As any CSI enthusiast understands, the tiniest details can help forensic scientists figure out how and when people died. These days, investigators are taking advantage of information about microbes that live on human bodies and the insects that come to feed on corpses to crack cases.
Entomologist Natalie Lindgren spent a year watching human remains decompose at the Southeast Texas Applied Forensic Science Facility, just outside Huntsville, Texas. She set up a lawn chair and monitored corpses for insects that would feed on the tissue. Several times a day, she would visit the bodies, collect any insects she saw and document the decomposition with photographs.
Lindgren specializes in forensic entomology — using insects and their arthropod relatives (think spiders and ticks) to uncover the truth at crime scenes.
The field is actually much broader than human decay. For example, a forensic entomologist might investigate how furniture got damaged and find a warehouse infested with wood-eating beetles.
As far as corpses go, researchers recognize a few common visitors. There are maggots, the larval forms of blowflies. And dermestid beetles, sometimes called skin beetles, are the same family of bugs that taxidermists use to scour flesh from bones.
Yet much of the field still focuses on two basic questions. What kinds of insects visit bodies, and what kind of evidence do the bugs leave behind? While working on her master's thesis, Lindgren tied a few more species of insects to human decomposition and showed the marks they might leave behind.
First to the scene were scorpion flies, which Lindgren said she didn't think had ever been associated with human remains. "We really care about who shows up first," Lindgren told Shots. The order of arrival for different insects can help establish how long a person has been dead. Lindgren said she was surprised when the scorpion flies hung around for at least a day and a half, outnumbering the flies she had expected to find. Now, if a forensic scientist sees scorpion flies at a crime scene, they know that the body is fresh.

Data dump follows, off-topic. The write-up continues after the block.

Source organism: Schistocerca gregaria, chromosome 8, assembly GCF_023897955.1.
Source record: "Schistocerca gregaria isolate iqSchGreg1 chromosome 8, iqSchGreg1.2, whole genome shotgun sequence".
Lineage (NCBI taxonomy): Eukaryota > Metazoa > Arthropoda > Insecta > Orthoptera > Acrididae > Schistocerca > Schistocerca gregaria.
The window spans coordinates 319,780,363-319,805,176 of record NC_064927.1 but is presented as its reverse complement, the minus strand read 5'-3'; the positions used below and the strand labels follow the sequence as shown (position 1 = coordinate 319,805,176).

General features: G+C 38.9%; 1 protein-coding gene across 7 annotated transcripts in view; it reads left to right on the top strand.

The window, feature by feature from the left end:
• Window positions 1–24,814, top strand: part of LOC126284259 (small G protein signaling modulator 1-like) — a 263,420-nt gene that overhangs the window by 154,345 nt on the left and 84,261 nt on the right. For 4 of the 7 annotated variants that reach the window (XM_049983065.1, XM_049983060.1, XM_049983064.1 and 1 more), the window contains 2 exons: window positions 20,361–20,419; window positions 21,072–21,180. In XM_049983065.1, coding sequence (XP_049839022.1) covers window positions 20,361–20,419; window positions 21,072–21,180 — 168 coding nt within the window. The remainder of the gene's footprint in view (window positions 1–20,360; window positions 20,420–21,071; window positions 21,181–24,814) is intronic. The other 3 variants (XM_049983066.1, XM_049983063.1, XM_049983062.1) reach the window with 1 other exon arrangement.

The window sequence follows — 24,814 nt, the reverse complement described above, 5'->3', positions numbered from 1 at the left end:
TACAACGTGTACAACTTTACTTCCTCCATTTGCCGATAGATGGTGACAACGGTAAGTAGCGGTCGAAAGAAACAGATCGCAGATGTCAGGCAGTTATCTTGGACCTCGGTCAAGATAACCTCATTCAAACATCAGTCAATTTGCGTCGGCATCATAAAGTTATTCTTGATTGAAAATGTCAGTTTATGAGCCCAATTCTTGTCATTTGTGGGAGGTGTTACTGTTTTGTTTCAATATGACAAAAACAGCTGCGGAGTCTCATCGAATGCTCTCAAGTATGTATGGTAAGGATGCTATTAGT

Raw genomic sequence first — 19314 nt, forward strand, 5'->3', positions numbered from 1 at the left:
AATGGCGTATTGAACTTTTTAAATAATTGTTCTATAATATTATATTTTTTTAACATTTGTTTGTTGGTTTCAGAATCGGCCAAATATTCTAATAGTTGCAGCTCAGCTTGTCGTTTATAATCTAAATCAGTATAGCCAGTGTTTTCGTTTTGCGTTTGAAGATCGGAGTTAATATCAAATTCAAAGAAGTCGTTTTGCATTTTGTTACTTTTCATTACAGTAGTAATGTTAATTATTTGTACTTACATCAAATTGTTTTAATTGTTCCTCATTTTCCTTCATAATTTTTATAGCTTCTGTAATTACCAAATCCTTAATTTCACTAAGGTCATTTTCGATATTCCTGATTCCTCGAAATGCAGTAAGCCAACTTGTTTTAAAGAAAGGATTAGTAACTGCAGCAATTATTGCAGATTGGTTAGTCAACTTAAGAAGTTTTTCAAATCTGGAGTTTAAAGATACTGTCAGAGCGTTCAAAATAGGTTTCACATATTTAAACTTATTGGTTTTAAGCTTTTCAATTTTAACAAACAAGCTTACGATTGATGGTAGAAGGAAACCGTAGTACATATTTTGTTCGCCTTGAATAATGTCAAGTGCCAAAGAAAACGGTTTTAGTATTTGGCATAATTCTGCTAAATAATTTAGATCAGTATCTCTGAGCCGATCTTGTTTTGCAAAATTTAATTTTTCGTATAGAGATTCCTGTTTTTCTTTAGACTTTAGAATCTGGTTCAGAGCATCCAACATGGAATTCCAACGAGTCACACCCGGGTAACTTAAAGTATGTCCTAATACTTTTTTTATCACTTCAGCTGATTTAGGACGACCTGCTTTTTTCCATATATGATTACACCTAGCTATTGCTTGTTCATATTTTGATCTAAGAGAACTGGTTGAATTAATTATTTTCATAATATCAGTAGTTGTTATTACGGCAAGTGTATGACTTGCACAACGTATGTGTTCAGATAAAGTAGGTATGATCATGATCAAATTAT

A chance discovery proved to be her most exciting finding. An unknown animal pulled off a cadaver's toenails, and blood had pooled where the toenails had been. "It looked like the cadaver had brightly painted toenails, and you couldn't help but look at the toes of this cadaver whenever you walked by," she said
One day, when she passed by this cadaver, she discovered that a caterpillar had moved in for a nibble. "It started chewing on the flakes of skin where the toenail once was," Lindgren said. Knowing that a cadaver might be missing a few bites is particularly important, because insect damage can start to look like a serious wound. Depending on how the body decomposes, Lindgren said, "these bite marks might not look anything like bite marks."
Mistaking something as small as insect bite marks for more serious evidence happens quite frequently. According to Jason Byrd, president-elect of the North American Forensic Entomology Association, it's very easy to confuse postmortem insect damage with an injury that could be crime-related. "A lot of the postmortem feeding of arthropods mimics abrasions," Byrd told Shots. "You may have a very small gunshot wound that starts to look like a very large gunshot wound." Byrd recalled one occasion when it appeared that a victim had been Tasered, and another occasion when law enforcement thought that the perpetrator had removed the victim's skin. In both cases, the damage had occurred after the victim was dead, and insects — not humans — were to blame.
For Lindgren, the toughest part of the research wasn't keeping company with corpses, but instead having to wait so long for the clues to develop. "I had so many questions," she said. "It was painful to be collecting so much data and to not have it be worked out at the time that I was collecting it."
There are plenty more questions to be answered. Every forensic entomology study is different because no two bodies are the same. "Every cadaver is an individual," Lindgren said, explaining that there are differences related to sex, fat content and cause of death. And after so much time around the dead, Lindgren is used to people who think what she studies is a bit revolting. "I think of the cadavers as people, and people aren't disgusting," she said. "We're all going to end up as cadavers one day."
Lindgren and her research colleagues wrote about their findings in the Journal of Medical Entomology.
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